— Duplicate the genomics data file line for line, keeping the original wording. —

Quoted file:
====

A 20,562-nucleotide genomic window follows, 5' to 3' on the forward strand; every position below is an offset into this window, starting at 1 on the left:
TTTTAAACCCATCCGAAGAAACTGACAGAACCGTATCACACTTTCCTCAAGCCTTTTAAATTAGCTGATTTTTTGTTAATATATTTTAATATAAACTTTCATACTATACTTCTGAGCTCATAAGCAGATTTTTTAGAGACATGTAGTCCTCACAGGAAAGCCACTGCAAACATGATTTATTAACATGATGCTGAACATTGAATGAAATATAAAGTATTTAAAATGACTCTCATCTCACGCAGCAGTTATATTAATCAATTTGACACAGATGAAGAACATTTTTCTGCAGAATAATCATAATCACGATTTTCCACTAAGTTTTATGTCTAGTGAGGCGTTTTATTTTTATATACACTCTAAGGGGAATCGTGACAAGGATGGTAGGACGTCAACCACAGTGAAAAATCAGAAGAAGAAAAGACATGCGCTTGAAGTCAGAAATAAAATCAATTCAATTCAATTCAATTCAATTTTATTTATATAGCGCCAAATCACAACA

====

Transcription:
A 20,562-nucleotide genomic window follows, 5' to 3' on the forward strand; every position below is an offset into this window, starting at 1 on the left:
TTTTAAACCCATCCGAAGAAACTGACAGAACCGTATCACACTTTCCTCAAGCCTTTTAAATTAGCTGATTTTTTGTTAATATATTTTAATATAAACTTTCATACTATACTTCTGAGCTCATAAGCAGATTTTTTAGAGACATGTAGTCCTCACAGGAAAGCCACTGCAAACATGATTTATTAACATGATGCTGAACATTGAATGAAATATAAAGTATTTAAAATGACTCTCATCTCACGCAGCAGTTATATTAATCAATTTGACACAGATGAAGAACATTTTTCTGCAGAATAATCATAATCACGATTTTCCACTAAGTTTTATGTCTAGTGAGGCGTTTTATTTTTATATACACTCTAAGGGGAATCGTGACAAGGATGGTAGGACGTCAACCACAGTGAAAAATCAGAAGAAGAAAAGACATGCGCTTGAAGTCAGAAATAAAATCAATTCAATTCAATTCAATTCAATTTTATTTATATAGCGCCAAATCACAACA